Grit - Grit is not required to maintain the health of any bird. Too much grit can cause an impacted gizzard. The grit should also be good quality and of the appropriate size for the type of bird you own.
Some birds enjoy bathing and should be encouraged to do so. If the bird does not like to bathe, spraying with lukewarm water two or three times a week will be helpful in maintaining healthy feathers. Keep warm after bathing. Bathing is especially good for your bird during the winter when houses tend to be drier due to furnaces. In hot weather, many birds enjoy bathing on a daily basis. If you purchase a bird in the winter months, it would be better to wait until warmer weather before introducing a regular bathing regimen.
Sex: how to determine your bird's gender
Determining the sex in larger parrots is usually impossible by external morphology (body shape) or behavior. If a bird lays an egg, it is a female. If it does not, we don't know. A few exceptions are some parakeets, cockatiels, and cockatoos. Parakeets: The cere (waxy band over beak) after six months of age is blue in males and tan to brown in females. Albinos, lutinos, and some mixes can still be difficult to determine.
Cockatiels: All young birds and females have barring on the underside of tail feathers. After their first moult which occurs at about 8 months of age, males grow solid grey tail and wing feathers and females grow feathers with white or yellow bands across them.
Cockatoos: Females have reddish eyes and males have brown. In all other birds, sex can best be determined by DNA analysis which requires a few drops of blood.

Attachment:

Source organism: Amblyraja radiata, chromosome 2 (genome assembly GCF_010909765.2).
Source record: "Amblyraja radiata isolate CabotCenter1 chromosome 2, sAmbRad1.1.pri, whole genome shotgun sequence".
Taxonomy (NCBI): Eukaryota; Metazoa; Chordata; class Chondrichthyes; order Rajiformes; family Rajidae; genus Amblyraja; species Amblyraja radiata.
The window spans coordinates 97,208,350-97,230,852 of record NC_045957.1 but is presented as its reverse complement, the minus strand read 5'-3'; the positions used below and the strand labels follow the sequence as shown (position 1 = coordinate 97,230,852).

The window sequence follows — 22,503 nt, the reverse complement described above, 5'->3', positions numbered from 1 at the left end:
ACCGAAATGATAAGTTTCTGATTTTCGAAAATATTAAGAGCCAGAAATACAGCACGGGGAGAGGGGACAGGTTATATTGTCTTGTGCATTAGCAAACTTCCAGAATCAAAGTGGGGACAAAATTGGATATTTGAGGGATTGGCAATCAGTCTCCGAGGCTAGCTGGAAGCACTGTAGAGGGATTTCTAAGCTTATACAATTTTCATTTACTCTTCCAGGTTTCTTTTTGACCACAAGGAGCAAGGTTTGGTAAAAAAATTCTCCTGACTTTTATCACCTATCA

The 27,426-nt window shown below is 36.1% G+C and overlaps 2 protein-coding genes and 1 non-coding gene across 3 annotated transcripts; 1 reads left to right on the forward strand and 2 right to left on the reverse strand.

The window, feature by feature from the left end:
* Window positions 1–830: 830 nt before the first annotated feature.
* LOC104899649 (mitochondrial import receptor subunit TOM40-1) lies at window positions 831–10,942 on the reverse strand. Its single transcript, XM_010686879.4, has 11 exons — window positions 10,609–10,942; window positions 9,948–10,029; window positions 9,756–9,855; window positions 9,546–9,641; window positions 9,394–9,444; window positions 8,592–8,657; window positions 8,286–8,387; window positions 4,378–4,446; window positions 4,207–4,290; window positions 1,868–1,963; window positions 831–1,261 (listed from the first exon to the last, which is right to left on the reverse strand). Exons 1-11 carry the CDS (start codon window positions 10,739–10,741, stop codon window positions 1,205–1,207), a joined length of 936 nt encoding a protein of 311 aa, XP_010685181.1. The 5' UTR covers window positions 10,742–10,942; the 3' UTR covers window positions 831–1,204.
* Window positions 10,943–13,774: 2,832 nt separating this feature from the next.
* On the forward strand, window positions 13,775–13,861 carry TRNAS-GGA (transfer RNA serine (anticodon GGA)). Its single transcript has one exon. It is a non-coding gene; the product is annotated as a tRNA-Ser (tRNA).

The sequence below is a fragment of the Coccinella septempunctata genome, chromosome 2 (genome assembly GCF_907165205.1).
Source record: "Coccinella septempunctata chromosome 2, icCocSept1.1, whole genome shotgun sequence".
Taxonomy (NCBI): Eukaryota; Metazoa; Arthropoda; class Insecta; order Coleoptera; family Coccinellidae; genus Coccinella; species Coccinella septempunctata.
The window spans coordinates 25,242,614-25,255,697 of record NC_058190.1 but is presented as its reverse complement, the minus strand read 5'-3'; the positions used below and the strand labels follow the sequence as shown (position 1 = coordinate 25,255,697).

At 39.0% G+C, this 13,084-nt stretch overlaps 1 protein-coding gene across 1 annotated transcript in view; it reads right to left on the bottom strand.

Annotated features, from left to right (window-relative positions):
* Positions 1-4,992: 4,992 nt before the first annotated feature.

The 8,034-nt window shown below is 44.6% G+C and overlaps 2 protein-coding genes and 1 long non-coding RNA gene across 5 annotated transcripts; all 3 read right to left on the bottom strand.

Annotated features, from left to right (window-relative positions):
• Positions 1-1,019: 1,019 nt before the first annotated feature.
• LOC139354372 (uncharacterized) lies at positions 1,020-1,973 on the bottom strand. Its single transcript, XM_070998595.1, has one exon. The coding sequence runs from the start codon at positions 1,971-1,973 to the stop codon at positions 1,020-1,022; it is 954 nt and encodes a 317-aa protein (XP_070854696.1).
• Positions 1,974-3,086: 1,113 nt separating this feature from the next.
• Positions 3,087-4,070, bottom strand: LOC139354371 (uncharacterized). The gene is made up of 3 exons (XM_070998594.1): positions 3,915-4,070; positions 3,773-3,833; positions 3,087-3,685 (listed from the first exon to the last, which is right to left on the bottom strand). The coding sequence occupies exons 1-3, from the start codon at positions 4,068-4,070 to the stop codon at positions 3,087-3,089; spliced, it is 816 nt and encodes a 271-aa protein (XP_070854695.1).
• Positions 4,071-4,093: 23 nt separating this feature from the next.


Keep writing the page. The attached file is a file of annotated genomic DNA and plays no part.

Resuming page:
Taming and Training
Trimming the wings will often expedite training. A small room such as the bathroom (with toilet lid closed) will serve as a good training room. Schedule a couple of short sessions per day. Reward positive behavior with some treat which has been withheld from the regular diet. With small birds, you can start with your hands. In training larger birds, start working with a perch and gradually work up to your hands as the bond of trust develops. Try not to overwhelm new birds with intensive training the first few weeks it is in your home. It is recommended that you give the bird time to acclimate to your voice, its new environment and household noises before grabbing it out of the cage.
As puppies go to obedience school to learn good manners, bird kindergarten classes are available. And yes, older birds are capable of learning new tricks -- if you are not sure how to work with your bird, perhaps a bird behavior consult may be helpful. Ask your veterinarian for more information.
Hazards in the home, and precautions to take against them
Cat and dog bites - The internal injuries can often be much worse than the superficial wounds indicate. Septicemia and shock can result in death during the first 48-72 hours. The bird should be examined and treated soon after injury.